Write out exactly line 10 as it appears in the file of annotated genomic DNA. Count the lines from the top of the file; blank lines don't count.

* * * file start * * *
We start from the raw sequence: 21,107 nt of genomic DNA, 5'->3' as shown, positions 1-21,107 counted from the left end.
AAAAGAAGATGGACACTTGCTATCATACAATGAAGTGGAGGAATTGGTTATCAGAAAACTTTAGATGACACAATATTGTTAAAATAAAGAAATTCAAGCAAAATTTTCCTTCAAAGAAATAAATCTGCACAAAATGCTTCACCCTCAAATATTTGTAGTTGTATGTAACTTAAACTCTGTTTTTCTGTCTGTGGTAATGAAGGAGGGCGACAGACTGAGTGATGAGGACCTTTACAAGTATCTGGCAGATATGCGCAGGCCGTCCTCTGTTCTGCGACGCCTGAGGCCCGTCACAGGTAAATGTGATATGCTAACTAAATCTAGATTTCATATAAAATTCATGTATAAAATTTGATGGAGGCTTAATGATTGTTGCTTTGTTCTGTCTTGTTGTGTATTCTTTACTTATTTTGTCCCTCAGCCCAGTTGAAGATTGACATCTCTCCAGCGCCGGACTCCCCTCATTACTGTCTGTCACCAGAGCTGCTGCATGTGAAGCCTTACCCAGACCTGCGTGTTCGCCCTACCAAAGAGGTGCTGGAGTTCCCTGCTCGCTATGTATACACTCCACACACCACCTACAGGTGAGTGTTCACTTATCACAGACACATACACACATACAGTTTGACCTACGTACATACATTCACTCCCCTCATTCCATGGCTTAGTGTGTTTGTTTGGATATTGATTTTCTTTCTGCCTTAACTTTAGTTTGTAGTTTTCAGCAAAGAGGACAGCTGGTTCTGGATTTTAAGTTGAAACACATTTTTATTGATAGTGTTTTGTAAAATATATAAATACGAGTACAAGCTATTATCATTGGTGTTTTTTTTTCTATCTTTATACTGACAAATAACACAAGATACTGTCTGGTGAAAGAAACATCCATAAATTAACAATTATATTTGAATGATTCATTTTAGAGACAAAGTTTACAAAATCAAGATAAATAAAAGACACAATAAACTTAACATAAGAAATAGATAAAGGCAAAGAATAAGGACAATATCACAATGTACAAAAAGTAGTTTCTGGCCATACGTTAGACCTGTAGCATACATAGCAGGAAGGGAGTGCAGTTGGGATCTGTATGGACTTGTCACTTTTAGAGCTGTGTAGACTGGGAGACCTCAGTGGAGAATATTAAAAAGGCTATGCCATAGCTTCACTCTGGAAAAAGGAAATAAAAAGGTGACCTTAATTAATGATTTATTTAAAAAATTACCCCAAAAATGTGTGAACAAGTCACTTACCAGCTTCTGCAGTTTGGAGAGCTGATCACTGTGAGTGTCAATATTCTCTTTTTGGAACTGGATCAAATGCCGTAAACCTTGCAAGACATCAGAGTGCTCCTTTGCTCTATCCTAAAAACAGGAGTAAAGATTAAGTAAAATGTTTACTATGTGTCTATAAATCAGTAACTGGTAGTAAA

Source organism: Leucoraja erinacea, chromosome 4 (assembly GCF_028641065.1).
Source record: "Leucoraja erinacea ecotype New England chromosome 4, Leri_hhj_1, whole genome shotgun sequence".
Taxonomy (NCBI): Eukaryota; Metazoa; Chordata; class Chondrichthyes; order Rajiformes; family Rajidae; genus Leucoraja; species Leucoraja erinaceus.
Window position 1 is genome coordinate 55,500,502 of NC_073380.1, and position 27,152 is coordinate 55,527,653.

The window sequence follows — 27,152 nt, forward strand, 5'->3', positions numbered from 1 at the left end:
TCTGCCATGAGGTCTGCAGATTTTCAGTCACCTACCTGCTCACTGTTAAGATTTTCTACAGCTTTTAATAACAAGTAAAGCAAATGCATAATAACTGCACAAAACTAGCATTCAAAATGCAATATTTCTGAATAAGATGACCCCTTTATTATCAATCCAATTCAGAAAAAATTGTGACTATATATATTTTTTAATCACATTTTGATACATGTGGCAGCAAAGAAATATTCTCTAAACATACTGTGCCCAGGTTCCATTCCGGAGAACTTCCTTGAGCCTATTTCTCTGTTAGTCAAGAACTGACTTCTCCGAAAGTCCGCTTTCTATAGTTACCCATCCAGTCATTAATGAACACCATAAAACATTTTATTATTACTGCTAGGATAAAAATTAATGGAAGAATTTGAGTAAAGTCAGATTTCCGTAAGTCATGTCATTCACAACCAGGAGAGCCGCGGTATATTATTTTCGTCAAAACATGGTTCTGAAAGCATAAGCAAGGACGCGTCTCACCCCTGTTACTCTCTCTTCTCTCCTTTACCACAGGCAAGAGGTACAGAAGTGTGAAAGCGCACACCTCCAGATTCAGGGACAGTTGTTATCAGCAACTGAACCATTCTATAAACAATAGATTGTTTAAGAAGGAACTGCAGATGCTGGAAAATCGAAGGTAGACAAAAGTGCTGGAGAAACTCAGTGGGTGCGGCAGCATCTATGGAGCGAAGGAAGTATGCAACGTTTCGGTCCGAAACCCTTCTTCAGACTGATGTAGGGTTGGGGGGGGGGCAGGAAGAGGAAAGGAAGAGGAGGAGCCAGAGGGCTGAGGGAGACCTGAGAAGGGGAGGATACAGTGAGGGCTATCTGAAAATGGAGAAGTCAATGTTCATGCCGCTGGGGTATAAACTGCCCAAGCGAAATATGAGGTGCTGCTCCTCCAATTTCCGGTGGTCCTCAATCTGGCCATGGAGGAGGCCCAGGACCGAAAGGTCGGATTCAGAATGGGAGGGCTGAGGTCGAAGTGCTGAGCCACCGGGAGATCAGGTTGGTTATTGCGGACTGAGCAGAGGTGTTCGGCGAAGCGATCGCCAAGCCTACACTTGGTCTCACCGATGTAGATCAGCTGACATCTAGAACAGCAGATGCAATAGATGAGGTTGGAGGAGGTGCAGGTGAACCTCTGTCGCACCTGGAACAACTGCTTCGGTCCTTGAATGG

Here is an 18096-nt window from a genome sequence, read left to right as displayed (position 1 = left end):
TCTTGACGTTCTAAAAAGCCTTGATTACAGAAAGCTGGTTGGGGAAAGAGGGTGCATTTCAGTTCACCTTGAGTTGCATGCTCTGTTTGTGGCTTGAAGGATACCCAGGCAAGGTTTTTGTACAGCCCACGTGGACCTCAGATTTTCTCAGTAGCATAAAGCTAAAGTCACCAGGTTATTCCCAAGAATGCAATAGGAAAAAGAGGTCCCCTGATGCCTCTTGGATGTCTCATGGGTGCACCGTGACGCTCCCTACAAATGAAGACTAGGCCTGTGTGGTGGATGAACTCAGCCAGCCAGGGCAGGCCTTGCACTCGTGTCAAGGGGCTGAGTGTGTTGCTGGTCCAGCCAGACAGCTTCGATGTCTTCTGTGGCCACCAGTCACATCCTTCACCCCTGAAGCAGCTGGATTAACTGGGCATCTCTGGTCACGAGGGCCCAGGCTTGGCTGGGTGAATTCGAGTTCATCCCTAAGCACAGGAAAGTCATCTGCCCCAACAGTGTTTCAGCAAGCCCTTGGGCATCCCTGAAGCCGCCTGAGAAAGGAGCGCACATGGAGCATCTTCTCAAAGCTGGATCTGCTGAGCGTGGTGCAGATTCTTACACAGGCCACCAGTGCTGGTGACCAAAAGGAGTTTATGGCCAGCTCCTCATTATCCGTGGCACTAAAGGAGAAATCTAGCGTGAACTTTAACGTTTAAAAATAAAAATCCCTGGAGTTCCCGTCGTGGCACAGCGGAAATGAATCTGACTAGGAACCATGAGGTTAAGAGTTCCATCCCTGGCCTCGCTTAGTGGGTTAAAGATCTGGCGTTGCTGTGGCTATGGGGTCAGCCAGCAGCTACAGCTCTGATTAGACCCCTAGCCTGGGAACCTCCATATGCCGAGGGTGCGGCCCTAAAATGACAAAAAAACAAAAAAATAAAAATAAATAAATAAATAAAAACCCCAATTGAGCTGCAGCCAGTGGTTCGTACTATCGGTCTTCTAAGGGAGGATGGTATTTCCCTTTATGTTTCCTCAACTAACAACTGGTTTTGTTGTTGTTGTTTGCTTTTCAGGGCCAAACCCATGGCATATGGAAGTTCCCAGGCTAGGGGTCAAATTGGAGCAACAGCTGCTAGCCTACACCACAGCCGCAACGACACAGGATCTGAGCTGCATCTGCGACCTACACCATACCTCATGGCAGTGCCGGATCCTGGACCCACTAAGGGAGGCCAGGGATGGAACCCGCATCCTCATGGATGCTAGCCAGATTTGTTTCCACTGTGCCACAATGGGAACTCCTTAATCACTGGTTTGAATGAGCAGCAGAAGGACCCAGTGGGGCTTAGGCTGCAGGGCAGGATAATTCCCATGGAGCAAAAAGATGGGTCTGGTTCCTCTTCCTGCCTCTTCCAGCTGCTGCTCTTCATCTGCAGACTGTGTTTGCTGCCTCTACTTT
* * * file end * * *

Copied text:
TCTTGACGTTCTAAAAAGCCTTGATTACAGAAAGCTGGTTGGGGAAAGAGGGTGCATTTCAGTTCACCTTGAGTTGCATGCTCTGTTTGTGGCTTGAAGGATACCCAGGCAAGGTTTTTGTACAGCCCACGTGGACCTCAGATTTTCTCAGTAGCATAAAGCTAAAGTCACCAGGTTATTCCCAAGAATGCAATAGGAAAAAGAGGTCCCCTGATGCCTCTTGGATGTCTCATGGGTGCACCGTGACGCTCCCTACAAATGAAGACTAGGCCTGTGTGGTGGATGAACTCAGCCAGCCAGGGCAGGCCTTGCACTCGTGTCAAGGGGCTGAGTGTGTTGCTGGTCCAGCCAGACAGCTTCGATGTCTTCTGTGGCCACCAGTCACATCCTTCACCCCTGAAGCAGCTGGATTAACTGGGCATCTCTGGTCACGAGGGCCCAGGCTTGGCTGGGTGAATTCGAGTTCATCCCTAAGCACAGGAAAGTCATCTGCCCCAACAGTGTTTCAGCAAGCCCTTGGGCATCCCTGAAGCCGCCTGAGAAAGGAGCGCACATGGAGCATCTTCTCAAAGCTGGATCTGCTGAGCGTGGTGCAGATTCTTACACAGGCCACCAGTGCTGGTGACCAAAAGGAGTTTATGGCCAGCTCCTCATTATCCGTGGCACTAAAGGAGAAATCTAGCGTGAACTTTAACGTTTAAAAATAAAAATCCCTGGAGTTCCCGTCGTGGCACAGCGGAAATGAATCTGACTAGGAACCATGAGGTTAAGAGTTCCATCCCTGGCCTCGCTTAGTGGGTTAAAGATCTGGCGTTGCTGTGGCTATGGGGTCAGCCAGCAGCTACAGCTCTGATTAGACCCCTAGCCTGGGAACCTCCATATGCCGAGGGTGCGGCCCTAAAATGACAAAAAAACAAAAAAATAAAAATAAATAAATAAATAAAAACCCCAATTGAGCTGCAGCCAGTGGTTCGTACTATCGGTCTTCTAAGGGAGGATGGTATTTCCCTTTATGTTTCCTCAACTAACAACTGGTTTTGTTGTTGTTGTTTGCTTTTCAGGGCCAAACCCATGGCATATGGAAGTTCCCAGGCTAGGGGTCAAATTGGAGCAACAGCTGCTAGCCTACACCACAGCCGCAACGACACAGGATCTGAGCTGCATCTGCGACCTACACCATACCTCATGGCAGTGCCGGATCCTGGACCCACTAAGGGAGGCCAGGGATGGAACCCGCATCCTCATGGATGCTAGCCAGATTTGTTTCCACTGTGCCACAATGGGAACTCCTTAATCACTGGTTTGAATGAGCAGCAGAAGGACCCAGTGGGGCTTAGGCTGCAGGGCAGGATAATTCCCATGGAGCAAAAAGATGGGTCTGGTTCCTCTTCCTGCCTCTTCCAGCTGCTGCTCTTCATCTGCAGACTGTGTTTGCTGCCTCTACTTT